Probably. I'd want to share this with friends and family, and if we were on a road trip, this would be one of my first choices to bring. It's not only a good tale, but also stresses the importance of updating your PC to curtail malicious attacks.
The tech talk throughout the book is spot on. With the author's pedigree, it's no surprise, but to hear is spelled out is both eye-opening and frightening.
Mr. Heller brings an almost news headline feel to the story that stresses the urgency of the subject matter.
Having never really listened to a End of Times / "ripped from the headlines" audiobook before, I was on the edge of my seat throughout the book. I also was reinspired to update all aspects of my PC, for fear of infection from malicious software.
Two qualms with this book:
1. While most tech terms are defined when brought up, the reading of "code" was too much. The first time was nearly 5 minutes, and there are a few other code readings later in the book. It may be great for a programmer, but not for the average reader.
2. Too many chapters. This book has nearly 80 chapters, most not even 10 minutes long. Hopefully in the next book, Russinovich condenses the chapters a bit.
These two stories are great. Think Benedict Jacka's Alex Verus series meets HP Lovecraft and the IT Crowd. There are two stories here, with The Atrocity Archives taking up the brunt of the book.
Unfortunately, Audible's chapter breaks do not sync up with the book's. This is a MAJOR pet peeve of mine, and merits the two stars overall. I had hoped the second book would have fixed this problem, but sadly no.
These stories are great. Think: OSS meets HP Lovecraft and The IT Crowd.
Unfortunately, the audiobooks strike one of my greater pet peeves: screwy chapter breaks. Like the previous book the audible chapter breaks do not sync up with the book's chapters. If I cared for this, I would still be using Audible through iTunes.
Yes. I have several books narrated by Davis (several other Star Wars books, Earth Abides, and the anthology Stories), and one other Star Wars book by Schreiber (Death Troopers).
This is, by far, the most graphically violent, contrived tale from a Star Wars book. With a subject like Darth Maul, I was expecting combat; but the sound effects and graphic descriptions of disemboweling was too much. Two, the narrative of whether Maul is referring to himself as his cover-name or his Sith name kept changing. I understand that other characters refer to him as "Jaganath," but Maul's internal thoughts switched between the two throughout the book. Three, Jabba a misogynist? I can see him as being anti-human, but the Hutts have female crime bosses, so it felt uncharacteristic for him to be sexist. Finally, Schreiber doesn't know the meaning of "decimate," amongst a few other grammatical errors.
Davis delivers another fairly solid performance, given what he had to work with.
Maybe, but only as a prequel/history of the character.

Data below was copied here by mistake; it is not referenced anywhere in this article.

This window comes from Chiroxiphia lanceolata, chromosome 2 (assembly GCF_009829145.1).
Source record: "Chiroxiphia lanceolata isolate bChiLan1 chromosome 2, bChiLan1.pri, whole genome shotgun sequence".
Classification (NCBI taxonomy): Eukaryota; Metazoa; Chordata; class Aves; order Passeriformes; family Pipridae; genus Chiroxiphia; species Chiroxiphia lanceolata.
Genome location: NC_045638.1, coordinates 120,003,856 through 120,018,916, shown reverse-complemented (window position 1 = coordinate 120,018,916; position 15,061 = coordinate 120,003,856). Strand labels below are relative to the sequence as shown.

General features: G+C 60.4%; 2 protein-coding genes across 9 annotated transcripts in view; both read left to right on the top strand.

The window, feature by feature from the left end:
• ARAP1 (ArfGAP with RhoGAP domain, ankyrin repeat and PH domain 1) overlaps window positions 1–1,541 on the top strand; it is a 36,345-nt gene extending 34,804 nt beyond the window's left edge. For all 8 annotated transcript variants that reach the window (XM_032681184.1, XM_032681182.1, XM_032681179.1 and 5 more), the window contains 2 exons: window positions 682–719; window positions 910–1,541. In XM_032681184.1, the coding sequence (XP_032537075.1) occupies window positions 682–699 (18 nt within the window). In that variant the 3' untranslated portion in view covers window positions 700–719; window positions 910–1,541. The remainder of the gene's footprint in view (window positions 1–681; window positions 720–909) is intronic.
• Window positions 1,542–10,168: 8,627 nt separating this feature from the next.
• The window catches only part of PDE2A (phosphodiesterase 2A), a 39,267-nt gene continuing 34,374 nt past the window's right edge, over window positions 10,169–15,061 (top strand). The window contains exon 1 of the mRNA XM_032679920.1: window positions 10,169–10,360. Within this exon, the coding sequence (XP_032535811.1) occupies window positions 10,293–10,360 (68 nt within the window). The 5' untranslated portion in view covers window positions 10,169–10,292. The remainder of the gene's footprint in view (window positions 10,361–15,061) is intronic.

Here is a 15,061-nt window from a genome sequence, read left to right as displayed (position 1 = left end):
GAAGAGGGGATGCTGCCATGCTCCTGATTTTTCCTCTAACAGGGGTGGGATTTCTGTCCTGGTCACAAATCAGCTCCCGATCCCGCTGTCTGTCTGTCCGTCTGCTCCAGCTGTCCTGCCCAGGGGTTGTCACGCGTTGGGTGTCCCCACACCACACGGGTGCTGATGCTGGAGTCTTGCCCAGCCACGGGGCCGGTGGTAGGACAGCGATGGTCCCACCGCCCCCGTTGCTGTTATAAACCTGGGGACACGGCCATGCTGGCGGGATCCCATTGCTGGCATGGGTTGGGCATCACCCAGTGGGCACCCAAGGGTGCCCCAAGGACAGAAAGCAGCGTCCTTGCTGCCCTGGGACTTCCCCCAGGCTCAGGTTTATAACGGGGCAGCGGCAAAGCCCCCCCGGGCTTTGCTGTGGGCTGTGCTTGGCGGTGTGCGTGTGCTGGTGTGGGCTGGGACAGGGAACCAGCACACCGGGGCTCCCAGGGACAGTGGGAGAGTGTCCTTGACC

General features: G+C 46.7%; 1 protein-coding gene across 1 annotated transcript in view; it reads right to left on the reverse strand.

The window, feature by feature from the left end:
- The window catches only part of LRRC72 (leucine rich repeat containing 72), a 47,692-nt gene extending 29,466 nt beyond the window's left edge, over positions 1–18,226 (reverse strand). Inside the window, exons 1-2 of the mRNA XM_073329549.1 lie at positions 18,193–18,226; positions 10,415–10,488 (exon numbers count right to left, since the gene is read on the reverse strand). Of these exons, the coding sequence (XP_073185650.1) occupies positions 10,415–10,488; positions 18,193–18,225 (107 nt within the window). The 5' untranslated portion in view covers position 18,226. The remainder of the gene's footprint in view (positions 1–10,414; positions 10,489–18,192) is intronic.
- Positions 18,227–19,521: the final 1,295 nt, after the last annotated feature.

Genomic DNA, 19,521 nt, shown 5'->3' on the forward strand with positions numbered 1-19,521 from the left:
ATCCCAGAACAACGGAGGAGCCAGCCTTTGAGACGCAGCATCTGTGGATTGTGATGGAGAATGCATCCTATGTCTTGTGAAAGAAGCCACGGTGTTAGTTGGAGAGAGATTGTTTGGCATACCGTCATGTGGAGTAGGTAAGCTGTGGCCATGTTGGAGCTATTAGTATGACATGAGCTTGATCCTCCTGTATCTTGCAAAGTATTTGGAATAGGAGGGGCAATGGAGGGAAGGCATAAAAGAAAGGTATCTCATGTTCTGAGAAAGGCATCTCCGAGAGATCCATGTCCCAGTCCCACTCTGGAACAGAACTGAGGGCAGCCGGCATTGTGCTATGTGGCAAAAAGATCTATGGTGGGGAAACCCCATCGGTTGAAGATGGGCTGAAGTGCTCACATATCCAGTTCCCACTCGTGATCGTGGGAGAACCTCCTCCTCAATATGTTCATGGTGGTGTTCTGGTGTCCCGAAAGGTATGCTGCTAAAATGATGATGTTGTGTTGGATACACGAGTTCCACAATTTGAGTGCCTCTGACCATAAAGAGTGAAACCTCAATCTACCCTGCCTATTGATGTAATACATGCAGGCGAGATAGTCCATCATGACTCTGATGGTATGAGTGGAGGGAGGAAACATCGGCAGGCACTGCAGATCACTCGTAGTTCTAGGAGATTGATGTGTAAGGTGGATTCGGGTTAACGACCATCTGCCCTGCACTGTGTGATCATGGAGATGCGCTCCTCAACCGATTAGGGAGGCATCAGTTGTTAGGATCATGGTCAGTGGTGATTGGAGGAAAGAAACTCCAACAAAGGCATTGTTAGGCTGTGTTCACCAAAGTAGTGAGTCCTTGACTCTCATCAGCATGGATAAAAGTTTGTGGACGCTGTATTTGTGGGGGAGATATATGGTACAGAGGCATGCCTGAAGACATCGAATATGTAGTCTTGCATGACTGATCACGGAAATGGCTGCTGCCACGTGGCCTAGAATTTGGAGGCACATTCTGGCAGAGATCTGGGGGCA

With most Star Wars books being high sci-fi, something like this atrocity really needs a warning in the description. I would hate to have a youth read this, expecting Star Wars and getting "Hostel / Gladiator.'
This book is great, if you want to learn the basics of social engineering for malevolent purposes.
Not do great if you're a decent human being.
First off let me preface by saying I was looking for a sci-fi novel, and a new series. When this books shows up on sale, I figured, "What the heck."
The plot was pretty good, until the end, when I discovered the climax of this story occurs in the next book. Also, the "romance" is portrayed like a teenager talking to a grown up about sex. In other words, a lot of dancing around the subject with vagueness and euphemisms describing the lovemaking. I would have preferred glossing over the whole sensual scenes to the drivel given here.
As for the narrator, she did okay for most of the book, and wasn't monotone or boring. Unfortunately, every single male part sounds exactly the same, and goofy to boot.
To sum up: 1. Story is good. 2. Sensual scene are vague and childish. 3. Narration is amateurish.
I was really looking forward to an in-depth look at the history of the (now classified as) dwarf planet. Instead only at the beginning and the appendices does he cover the history of Pluto, with both the discovery and cultural significance. The rest of the book is Tyson defending the his and the IAU's decision to reclassify the planet, through reading letters received and media response to the debate.
There is a standing belief that fiction authors should not narrate their own work. This is one of those cases.
I really wanted to like this story, I did. But the monotone narration, mis-pronunciations, and mis-characterizations (i.e. reading "he said excitedly," but not speaking with excitement) was laughable.
The story was entertaining, and I listed to the end, but it was grueling and painful; and I could only listen for short periods of time.
I've long been a fan of Mr. Gaiman's writings, and moreso when he narrates is tales. This one's end sneaks up on you so masterfully that a second listen is required, and just as spooky.
I am thrilled to see Mr. Gaiman continuing to publish new tales that he narrates, and I'm happy to see him still working with charities.
Yes. I had bought Good Omens by Terry Prachett & Neil Gaiman and loved it, but this, not so much.
I had always heard Discworld was a good setting, so I thought I'd start at the beginning. Sadly, it was not. Lesson learned. The echoey intro was truly annoying and impossible for me to understand. Also, I kept falling asleep throughout the book.
Doubtful. While I don't have a problem with most British accents, his cadence puts me right to sleep.
That's not really for me to say. It's my understanding there are already many follow-up books. What would really benefit this book is a new narrator.
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